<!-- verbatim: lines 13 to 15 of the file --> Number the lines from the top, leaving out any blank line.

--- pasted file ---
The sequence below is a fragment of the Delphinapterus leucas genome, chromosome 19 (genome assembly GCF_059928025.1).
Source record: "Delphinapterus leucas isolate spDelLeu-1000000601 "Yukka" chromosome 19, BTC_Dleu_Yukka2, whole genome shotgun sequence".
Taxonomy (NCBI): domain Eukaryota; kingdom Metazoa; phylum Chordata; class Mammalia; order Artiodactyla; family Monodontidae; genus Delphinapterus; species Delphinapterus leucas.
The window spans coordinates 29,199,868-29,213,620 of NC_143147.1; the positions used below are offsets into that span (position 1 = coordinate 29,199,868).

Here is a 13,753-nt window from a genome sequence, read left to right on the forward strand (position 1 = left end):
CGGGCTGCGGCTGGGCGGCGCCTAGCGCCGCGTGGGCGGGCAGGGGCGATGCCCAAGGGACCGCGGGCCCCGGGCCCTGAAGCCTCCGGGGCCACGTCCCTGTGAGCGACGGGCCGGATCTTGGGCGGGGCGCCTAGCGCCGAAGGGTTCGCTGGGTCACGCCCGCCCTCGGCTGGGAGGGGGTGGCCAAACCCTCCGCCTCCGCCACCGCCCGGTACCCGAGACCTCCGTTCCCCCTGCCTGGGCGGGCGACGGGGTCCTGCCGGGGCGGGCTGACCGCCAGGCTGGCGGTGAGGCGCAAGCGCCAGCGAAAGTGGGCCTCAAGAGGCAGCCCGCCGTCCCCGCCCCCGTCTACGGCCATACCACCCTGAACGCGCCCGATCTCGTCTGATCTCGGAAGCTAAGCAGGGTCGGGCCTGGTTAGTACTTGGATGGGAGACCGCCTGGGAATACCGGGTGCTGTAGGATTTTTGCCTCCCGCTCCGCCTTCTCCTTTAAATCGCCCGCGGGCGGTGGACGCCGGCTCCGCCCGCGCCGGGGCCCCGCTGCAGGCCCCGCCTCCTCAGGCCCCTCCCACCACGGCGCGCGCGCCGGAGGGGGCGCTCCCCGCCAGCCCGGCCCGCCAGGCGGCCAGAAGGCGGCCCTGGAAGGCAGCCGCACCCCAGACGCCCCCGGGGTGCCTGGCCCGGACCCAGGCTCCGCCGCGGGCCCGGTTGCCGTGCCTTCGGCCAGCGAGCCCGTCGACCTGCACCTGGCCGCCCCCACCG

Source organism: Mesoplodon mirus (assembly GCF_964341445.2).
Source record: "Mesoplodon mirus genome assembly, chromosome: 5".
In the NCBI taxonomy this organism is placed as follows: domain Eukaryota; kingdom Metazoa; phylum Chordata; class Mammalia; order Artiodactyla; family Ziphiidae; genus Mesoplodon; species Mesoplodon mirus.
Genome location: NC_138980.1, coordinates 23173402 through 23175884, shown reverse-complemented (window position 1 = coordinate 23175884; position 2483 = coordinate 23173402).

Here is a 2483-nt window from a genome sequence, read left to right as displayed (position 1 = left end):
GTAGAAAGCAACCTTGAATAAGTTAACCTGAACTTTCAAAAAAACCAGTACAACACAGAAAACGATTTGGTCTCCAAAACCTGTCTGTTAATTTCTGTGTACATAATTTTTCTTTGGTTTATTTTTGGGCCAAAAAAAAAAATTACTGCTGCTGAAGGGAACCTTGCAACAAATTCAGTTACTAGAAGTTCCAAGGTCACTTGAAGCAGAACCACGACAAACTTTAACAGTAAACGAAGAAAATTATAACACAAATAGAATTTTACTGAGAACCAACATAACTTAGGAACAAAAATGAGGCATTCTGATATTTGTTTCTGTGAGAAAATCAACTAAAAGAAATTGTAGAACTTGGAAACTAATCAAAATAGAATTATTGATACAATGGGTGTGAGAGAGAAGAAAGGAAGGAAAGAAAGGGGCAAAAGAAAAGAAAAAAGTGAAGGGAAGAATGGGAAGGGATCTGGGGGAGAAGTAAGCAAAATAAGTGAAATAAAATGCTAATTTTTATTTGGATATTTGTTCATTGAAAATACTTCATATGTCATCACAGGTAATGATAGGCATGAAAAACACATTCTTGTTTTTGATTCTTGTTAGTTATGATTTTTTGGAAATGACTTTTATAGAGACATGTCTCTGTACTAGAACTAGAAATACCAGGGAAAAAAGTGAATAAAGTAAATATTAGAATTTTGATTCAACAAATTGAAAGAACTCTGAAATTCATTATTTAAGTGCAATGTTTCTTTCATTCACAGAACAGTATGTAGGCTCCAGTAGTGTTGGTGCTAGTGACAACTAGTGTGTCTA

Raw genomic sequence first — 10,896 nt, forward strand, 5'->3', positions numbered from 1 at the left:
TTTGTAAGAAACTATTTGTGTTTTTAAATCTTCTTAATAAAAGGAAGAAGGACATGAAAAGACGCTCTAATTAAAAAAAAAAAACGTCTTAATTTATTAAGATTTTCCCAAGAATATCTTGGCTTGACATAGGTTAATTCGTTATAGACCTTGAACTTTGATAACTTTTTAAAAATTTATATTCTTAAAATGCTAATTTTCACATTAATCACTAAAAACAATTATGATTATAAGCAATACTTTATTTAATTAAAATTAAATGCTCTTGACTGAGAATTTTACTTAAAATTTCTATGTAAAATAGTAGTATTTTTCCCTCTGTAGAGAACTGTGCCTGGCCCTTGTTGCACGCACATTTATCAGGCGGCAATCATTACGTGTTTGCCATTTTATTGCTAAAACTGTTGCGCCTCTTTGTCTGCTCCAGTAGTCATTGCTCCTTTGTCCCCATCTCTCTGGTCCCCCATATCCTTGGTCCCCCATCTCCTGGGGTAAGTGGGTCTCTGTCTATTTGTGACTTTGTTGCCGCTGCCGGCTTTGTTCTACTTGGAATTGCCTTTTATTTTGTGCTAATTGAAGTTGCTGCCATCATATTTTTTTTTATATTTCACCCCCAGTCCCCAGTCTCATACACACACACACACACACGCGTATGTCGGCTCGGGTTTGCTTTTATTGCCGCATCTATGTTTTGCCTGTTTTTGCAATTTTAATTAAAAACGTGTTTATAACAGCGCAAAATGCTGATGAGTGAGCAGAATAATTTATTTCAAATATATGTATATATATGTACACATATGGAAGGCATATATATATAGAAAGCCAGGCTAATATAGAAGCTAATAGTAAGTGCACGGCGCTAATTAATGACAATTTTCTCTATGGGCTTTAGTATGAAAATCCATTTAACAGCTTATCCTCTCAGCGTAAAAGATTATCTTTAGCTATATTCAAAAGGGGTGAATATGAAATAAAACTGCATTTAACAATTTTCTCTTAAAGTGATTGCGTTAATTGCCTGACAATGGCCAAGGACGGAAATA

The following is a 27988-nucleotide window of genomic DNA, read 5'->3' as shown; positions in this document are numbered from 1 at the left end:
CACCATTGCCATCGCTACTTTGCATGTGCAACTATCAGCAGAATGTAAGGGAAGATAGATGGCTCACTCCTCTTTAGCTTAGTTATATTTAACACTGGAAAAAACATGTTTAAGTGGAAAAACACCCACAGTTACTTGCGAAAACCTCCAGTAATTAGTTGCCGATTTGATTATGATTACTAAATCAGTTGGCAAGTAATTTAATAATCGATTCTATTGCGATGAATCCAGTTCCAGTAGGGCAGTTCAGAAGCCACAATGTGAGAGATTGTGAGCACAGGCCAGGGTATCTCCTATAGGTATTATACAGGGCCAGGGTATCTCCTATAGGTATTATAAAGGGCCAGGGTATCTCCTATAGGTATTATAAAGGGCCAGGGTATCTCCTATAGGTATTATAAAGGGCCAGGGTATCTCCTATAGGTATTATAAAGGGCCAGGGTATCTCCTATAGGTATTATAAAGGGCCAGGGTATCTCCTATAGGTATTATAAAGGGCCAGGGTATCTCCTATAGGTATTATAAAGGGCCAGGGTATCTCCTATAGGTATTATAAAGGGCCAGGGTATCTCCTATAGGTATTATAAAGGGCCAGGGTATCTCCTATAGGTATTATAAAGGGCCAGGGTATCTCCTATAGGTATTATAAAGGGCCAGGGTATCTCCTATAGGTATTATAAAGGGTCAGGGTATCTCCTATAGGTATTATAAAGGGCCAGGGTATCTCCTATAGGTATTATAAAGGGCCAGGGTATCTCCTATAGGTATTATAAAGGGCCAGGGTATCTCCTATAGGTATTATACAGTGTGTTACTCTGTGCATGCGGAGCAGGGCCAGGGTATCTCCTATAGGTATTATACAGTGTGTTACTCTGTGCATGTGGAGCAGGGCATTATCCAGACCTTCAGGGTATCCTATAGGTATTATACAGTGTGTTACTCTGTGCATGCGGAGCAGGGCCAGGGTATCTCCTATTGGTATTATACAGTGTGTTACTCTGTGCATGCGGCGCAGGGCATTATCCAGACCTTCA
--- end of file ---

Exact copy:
Raw genomic sequence first — 10,896 nt, forward strand, 5'->3', positions numbered from 1 at the left:
TTTGTAAGAAACTATTTGTGTTTTTAAATCTTCTTAATAAAAGGAAGAAGGACATGAAAAGACGCTCTAATTAAAAAAAAAAAACGTCTTAATTTATTAAGATTTTCCCAAGAATATCTTGGCTTGACATAGGTTAATTCGTTATAGACCTTGAACTTTGATAACTTTTTAAAAATTTATATTCTTAAAATGCTAATTTTCACATTAATCACTAAAAACAATTATGATTATAAGCAATACTTTATTTAATTAAAATTAAATGCTCTTGACTGAGAATTTTACTTAAAATTTCTATGTAAAATAGTAGTATTTTTCCCTCTGTAGAGAACTGTGCCTGGCCCTTGTTGCACGCACATTTATCAGGCGGCAATCATTACGTGTTTGCCATTTTATTGCTAAAACTGTTGCGCCTCTTTGTCTGCTCCAGTAGTCATTGCTCCTTTGTCCCCATCTCTCTGGTCCCCCATATCCTTGGTCCCCCATCTCCTGGGGTAAGTGGGTCTCTGTCTATTTGTGACTTTGTTGCCGCTGCCGGCTTTGTTCTACTTGGAATTGCCTTTTATTTTGTGCTAATTGAAGTTGCTGCCATCATATTTTTTTTTATATTTCACCCCCAGTCCCCAGTCTCATACACACACACACACACACGCGTATGTCGGCTCGGGTTTGCTTTTATTGCCGCATCTATGTTTTGCCTGTTTTTGCAATTTTAATTAAAAACGTGTTTATAACAGCGCAAAATGCTGATGAGTGAGCAGAATAATTTATTTCAAATATATGTATATATATGTACACATATGGAAGGCATATATATATAGAAAGCCAGGCTAATATAGAAGCTAATAGTAAGTGCACGGCGCTAATTAATGACAATTTTCTCTATGGGCTTTAGTATGAAAATCCATTTAACAGCTTATCCTCTCAGCGTAAAAGATTATCTTTAGCTATATTCAAAAGGGGTGAATATGAAATAAAACTGCATTTAACAATTTTCTCTTAAAGTGATTGCGTTAATTGCCTGACAATGGCCAAGGACGGAAATA

The following is a 27988-nucleotide window of genomic DNA, read 5'->3' as shown; positions in this document are numbered from 1 at the left end: